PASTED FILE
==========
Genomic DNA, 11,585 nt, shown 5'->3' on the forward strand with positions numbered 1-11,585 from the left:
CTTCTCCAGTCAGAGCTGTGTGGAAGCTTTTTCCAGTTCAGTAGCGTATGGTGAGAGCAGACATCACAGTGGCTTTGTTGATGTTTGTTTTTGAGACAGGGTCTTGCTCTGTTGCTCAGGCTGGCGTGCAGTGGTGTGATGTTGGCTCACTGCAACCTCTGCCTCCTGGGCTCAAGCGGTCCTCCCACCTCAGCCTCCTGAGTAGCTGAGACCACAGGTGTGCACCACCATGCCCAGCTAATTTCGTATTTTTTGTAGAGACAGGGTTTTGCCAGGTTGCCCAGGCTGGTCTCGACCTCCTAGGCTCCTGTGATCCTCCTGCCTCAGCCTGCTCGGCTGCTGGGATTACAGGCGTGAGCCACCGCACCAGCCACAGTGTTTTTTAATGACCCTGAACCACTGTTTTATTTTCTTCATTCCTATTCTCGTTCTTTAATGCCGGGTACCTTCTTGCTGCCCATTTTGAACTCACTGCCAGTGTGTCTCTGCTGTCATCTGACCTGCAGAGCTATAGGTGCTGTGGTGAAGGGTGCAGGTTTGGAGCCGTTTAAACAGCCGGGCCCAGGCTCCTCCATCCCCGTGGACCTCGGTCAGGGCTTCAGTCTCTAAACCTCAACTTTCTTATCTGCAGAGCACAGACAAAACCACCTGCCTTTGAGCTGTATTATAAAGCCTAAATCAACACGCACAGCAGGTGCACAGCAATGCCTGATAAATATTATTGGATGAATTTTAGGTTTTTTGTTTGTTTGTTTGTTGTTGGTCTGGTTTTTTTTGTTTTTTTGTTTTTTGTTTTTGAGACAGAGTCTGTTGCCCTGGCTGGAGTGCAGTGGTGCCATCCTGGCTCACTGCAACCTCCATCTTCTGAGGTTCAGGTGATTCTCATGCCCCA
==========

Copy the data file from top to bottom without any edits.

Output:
Genomic DNA, 11,585 nt, shown 5'->3' on the forward strand with positions numbered 1-11,585 from the left:
CTTCTCCAGTCAGAGCTGTGTGGAAGCTTTTTCCAGTTCAGTAGCGTATGGTGAGAGCAGACATCACAGTGGCTTTGTTGATGTTTGTTTTTGAGACAGGGTCTTGCTCTGTTGCTCAGGCTGGCGTGCAGTGGTGTGATGTTGGCTCACTGCAACCTCTGCCTCCTGGGCTCAAGCGGTCCTCCCACCTCAGCCTCCTGAGTAGCTGAGACCACAGGTGTGCACCACCATGCCCAGCTAATTTCGTATTTTTTGTAGAGACAGGGTTTTGCCAGGTTGCCCAGGCTGGTCTCGACCTCCTAGGCTCCTGTGATCCTCCTGCCTCAGCCTGCTCGGCTGCTGGGATTACAGGCGTGAGCCACCGCACCAGCCACAGTGTTTTTTAATGACCCTGAACCACTGTTTTATTTTCTTCATTCCTATTCTCGTTCTTTAATGCCGGGTACCTTCTTGCTGCCCATTTTGAACTCACTGCCAGTGTGTCTCTGCTGTCATCTGACCTGCAGAGCTATAGGTGCTGTGGTGAAGGGTGCAGGTTTGGAGCCGTTTAAACAGCCGGGCCCAGGCTCCTCCATCCCCGTGGACCTCGGTCAGGGCTTCAGTCTCTAAACCTCAACTTTCTTATCTGCAGAGCACAGACAAAACCACCTGCCTTTGAGCTGTATTATAAAGCCTAAATCAACACGCACAGCAGGTGCACAGCAATGCCTGATAAATATTATTGGATGAATTTTAGGTTTTTTGTTTGTTTGTTTGTTGTTGGTCTGGTTTTTTTTGTTTTTTTGTTTTTTGTTTTTGAGACAGAGTCTGTTGCCCTGGCTGGAGTGCAGTGGTGCCATCCTGGCTCACTGCAACCTCCATCTTCTGAGGTTCAGGTGATTCTCATGCCCCA